– If this House selects three: sites, the Senate will practically have the final selection 1
– No; the final selection would have to be made after we had obtained the information which is necessary to enable us to deal intelligently with the matter, and after we had made a full and careful investigation of each of the three sites, which might be a very difficult matter. We could easily inspect the sites thoroughly if they were reduced to three, and we could make such a selection as would justify us in the belief that we had secured the bestpossible site for the capital of the Commonwealth. That cannot be done with the information which we have at the presenttime.
– I am not quite sure as to the situation in which we are placed with regard to this Bill. I am bound to say that it is an unique occasion within my experience, that a House of Legislature which should be engaged in the discussion of a Bill which purports to dosomething which it does not do. The BilL purports to determine the seat of government of the Commonwealth, and we arenow engaged upon its second reading, but no site is mentioned in the body of the Bill. It is verv rauch to be regretted thatthe Government had not the temerity to put in the name of a site. They need not have committed themselves absolutely to that site. They might have left it tothe House afterwards to determine by amendment what site should remain in.. But at present we are in this position - that we have no proposal before us ; we have nodefinite proposition to discuss.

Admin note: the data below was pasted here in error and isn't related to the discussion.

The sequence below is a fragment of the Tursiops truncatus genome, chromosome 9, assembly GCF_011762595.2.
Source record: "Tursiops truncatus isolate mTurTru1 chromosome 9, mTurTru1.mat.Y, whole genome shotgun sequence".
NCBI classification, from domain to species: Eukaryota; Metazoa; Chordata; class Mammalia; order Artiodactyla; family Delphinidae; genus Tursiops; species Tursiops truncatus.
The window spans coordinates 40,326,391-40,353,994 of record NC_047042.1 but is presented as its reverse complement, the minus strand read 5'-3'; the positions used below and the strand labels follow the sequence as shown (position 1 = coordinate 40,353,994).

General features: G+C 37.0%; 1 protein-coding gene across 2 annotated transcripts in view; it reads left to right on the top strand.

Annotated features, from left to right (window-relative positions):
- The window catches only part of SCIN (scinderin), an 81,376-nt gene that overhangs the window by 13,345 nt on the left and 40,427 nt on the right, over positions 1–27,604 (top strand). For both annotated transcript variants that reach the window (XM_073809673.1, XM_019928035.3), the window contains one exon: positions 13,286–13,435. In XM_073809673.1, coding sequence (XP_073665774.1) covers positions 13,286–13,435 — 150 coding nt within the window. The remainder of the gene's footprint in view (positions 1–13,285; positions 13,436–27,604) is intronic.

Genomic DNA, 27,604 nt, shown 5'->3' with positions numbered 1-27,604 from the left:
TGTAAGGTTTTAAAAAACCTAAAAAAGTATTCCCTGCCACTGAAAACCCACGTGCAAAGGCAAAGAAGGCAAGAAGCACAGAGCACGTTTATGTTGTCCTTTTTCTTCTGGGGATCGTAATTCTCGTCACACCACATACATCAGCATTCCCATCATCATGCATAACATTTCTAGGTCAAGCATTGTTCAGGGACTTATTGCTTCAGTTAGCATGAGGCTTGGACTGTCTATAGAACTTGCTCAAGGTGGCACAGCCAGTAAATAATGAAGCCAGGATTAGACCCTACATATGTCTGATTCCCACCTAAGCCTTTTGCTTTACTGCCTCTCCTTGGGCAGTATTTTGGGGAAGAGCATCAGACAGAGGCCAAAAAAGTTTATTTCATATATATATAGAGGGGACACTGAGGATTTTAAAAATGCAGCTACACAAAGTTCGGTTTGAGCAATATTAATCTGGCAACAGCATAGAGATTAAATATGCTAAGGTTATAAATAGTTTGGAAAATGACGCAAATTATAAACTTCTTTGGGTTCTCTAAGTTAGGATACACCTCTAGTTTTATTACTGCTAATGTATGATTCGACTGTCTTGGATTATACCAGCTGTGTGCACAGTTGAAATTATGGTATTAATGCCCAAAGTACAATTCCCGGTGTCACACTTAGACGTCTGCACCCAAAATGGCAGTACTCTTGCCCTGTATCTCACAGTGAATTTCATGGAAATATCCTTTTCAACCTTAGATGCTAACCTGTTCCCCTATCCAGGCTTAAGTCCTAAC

-paterson. - We do notwan t one.
– The honorable and learned member may not want one, but I should like to have something definite todeal with. I do not feel disposed to stand uphere and discuss a blank. The honorable member who has preceded me has indulged in a comparison between the different proposed sites ; but it appears to me that that is. really a question to be considered in Committee, when we know what sites are going; to be seriously considered by the House. The situation in which we now find ourselves is of the most desultory character,, because we have nothing before us to debate. The first thought that has come into my mind in regard to the measure is one of retrospect
I can remember very well, three or four years ago, Sir Edmund Barton’s many assurances to the people of New South Wales that with regard to the Federal Capital they would never have anything to regret. In his hands, New South Wales was to be perfectly safe. She would, undoubtedly, have the capital chosen within her territory, and that within no considerable period of time. But to-day, nearly three years after the meeting of the Commonwealth Parliament, we are entering for the first time seriously upon a discussion as to which shall be that capital site for Australia.
– That is not very long.
– It is three years too soon.
– That is the spirit of a great many Victorians, and it is a spirit with which I shall deal in a moment. Because I shall contend that that spirit is a very dishonest one.
– Not dishonest.